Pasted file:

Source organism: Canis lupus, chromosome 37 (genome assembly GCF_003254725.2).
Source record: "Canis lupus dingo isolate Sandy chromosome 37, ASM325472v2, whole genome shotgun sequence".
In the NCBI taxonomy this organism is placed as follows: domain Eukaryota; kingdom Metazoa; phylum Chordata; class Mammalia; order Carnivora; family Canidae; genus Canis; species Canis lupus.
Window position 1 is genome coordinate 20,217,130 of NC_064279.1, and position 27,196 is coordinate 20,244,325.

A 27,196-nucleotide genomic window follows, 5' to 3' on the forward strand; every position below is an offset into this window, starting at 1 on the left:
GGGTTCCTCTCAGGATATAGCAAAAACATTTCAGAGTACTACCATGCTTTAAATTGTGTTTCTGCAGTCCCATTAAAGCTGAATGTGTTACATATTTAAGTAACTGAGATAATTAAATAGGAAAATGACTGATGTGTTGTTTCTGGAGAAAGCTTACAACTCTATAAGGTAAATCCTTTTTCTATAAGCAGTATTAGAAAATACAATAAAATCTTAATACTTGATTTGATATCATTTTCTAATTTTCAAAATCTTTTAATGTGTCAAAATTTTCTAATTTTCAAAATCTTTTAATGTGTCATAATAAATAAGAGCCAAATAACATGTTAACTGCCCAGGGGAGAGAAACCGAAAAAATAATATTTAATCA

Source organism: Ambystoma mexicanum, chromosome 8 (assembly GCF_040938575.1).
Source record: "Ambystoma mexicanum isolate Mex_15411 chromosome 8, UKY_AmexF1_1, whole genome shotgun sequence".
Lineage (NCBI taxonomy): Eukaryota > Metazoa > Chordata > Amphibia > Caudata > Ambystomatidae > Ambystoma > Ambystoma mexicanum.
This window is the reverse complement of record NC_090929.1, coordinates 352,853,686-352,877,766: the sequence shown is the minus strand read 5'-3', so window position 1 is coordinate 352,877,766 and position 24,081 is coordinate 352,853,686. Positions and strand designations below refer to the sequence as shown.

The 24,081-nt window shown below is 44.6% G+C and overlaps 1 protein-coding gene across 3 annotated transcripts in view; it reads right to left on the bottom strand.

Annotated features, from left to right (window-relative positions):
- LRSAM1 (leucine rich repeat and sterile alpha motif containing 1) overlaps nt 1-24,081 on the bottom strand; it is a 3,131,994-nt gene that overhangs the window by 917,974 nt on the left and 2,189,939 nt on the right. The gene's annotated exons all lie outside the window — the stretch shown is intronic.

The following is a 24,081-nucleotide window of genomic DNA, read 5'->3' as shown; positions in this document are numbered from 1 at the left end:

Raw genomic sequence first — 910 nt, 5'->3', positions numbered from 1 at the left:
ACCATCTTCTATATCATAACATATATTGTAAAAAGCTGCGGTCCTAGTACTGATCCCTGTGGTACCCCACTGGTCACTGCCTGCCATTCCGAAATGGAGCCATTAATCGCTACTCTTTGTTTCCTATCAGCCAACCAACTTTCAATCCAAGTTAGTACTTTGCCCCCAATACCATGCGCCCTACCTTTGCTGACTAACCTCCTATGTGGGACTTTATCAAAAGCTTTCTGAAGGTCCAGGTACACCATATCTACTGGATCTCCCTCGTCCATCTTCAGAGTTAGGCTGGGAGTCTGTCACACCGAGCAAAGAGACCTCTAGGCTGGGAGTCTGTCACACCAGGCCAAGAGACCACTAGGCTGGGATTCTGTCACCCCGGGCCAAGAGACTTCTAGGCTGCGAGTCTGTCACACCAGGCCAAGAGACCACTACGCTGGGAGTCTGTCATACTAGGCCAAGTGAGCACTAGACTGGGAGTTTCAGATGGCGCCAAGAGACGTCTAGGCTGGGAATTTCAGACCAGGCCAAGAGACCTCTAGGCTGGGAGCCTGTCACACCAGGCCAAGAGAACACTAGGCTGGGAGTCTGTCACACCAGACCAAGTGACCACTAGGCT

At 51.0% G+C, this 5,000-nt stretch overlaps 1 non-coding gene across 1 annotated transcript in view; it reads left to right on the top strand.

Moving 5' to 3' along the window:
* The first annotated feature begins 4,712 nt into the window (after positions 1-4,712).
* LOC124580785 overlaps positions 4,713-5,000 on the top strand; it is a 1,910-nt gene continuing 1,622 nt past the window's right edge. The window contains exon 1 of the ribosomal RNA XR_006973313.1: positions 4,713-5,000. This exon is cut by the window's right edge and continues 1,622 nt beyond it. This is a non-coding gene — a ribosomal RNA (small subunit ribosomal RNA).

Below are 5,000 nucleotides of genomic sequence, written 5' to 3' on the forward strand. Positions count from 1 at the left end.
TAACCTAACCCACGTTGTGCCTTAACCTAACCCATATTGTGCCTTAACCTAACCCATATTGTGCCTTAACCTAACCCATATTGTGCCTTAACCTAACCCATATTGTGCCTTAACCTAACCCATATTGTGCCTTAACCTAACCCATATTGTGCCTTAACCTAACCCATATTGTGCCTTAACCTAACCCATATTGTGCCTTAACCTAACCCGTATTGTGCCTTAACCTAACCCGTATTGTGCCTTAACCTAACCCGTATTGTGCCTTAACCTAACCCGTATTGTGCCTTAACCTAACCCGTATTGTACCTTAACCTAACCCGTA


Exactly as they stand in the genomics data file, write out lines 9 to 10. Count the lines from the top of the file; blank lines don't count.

Lineage (NCBI taxonomy): Eukaryota > Metazoa > Chordata > Amphibia > Caudata > Ambystomatidae > Ambystoma > Ambystoma mexicanum.
This window is the reverse complement of record NC_090929.1, coordinates 352,853,686-352,877,766: the sequence shown is the minus strand read 5'-3', so window position 1 is coordinate 352,877,766 and position 24,081 is coordinate 352,853,686. Positions and strand designations below refer to the sequence as shown.